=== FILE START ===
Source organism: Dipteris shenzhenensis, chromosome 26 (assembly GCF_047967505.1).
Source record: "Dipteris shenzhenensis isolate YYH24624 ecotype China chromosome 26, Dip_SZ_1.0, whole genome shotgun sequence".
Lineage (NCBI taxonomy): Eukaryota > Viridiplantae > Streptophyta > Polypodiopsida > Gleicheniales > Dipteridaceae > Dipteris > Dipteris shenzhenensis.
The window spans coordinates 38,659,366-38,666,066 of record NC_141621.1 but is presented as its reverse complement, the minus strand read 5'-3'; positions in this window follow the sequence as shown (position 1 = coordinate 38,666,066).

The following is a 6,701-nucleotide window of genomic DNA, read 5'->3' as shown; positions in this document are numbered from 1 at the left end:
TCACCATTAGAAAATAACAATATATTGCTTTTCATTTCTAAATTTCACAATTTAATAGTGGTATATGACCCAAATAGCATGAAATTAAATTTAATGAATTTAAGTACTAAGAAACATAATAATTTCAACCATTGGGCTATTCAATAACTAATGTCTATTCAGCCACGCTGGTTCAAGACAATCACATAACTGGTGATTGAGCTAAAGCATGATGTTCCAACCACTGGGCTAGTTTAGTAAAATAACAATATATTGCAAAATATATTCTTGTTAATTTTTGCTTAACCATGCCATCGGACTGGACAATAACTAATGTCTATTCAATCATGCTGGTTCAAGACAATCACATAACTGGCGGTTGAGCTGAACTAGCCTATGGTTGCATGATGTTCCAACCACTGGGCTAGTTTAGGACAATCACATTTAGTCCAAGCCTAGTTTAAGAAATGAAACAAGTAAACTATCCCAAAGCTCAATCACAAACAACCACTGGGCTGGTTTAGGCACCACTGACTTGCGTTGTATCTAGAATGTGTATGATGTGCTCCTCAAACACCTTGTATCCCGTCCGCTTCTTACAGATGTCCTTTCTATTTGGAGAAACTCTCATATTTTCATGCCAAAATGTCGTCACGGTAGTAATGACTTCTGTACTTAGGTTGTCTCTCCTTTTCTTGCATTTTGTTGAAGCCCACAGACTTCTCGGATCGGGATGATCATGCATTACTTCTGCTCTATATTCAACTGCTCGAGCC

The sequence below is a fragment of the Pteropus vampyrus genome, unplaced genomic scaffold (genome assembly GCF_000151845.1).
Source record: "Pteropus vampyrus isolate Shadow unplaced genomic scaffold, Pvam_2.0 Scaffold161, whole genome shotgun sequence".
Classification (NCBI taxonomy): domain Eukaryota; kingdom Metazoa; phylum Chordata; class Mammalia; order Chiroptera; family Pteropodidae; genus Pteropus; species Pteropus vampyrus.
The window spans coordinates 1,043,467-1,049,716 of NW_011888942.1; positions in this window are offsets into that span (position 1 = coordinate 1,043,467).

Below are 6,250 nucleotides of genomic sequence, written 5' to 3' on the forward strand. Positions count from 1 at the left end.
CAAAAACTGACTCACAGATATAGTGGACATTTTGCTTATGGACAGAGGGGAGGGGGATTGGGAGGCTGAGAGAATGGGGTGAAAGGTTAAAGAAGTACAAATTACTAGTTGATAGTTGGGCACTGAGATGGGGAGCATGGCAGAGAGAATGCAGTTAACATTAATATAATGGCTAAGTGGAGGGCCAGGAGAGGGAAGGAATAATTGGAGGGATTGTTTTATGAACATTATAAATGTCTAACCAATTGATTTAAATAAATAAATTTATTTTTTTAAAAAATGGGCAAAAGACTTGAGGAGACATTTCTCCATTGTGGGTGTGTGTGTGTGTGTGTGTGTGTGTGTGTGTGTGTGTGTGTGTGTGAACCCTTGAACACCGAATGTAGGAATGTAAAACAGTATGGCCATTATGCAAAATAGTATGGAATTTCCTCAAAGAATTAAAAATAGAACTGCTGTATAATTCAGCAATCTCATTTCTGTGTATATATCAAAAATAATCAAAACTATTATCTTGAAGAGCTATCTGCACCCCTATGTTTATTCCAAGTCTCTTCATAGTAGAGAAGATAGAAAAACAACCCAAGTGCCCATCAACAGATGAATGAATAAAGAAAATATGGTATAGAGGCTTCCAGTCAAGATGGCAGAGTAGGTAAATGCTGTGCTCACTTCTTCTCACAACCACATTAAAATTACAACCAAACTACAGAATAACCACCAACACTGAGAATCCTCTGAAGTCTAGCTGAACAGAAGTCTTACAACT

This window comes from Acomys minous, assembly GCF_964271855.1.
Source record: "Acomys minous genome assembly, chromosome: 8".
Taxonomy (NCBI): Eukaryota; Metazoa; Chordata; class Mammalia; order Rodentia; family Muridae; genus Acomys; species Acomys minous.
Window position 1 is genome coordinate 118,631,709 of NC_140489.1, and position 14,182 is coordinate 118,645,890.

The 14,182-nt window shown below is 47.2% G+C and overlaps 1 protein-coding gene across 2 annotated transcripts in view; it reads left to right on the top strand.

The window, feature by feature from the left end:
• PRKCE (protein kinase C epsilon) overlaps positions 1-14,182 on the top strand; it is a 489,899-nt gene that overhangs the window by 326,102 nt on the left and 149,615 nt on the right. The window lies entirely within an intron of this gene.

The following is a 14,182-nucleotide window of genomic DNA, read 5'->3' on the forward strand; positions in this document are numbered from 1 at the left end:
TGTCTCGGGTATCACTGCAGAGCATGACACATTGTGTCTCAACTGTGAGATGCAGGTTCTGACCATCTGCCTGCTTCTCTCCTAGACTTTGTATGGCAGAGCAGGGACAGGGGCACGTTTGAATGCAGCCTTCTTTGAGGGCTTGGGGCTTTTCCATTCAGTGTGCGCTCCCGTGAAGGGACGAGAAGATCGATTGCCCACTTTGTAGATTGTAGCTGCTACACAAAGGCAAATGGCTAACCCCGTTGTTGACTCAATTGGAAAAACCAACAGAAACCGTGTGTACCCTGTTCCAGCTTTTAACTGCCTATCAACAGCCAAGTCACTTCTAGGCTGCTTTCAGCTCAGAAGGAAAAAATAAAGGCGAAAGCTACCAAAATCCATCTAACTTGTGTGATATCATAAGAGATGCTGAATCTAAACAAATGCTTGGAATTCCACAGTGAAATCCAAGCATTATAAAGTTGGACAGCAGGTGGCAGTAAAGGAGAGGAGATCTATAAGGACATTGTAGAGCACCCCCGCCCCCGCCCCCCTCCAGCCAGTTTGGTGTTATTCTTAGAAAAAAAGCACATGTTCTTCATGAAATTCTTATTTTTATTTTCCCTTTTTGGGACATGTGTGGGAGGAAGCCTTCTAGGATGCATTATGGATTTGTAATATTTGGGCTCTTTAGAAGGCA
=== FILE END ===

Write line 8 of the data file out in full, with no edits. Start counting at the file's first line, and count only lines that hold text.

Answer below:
Source record: "Pteropus vampyrus isolate Shadow unplaced genomic scaffold, Pvam_2.0 Scaffold161, whole genome shotgun sequence".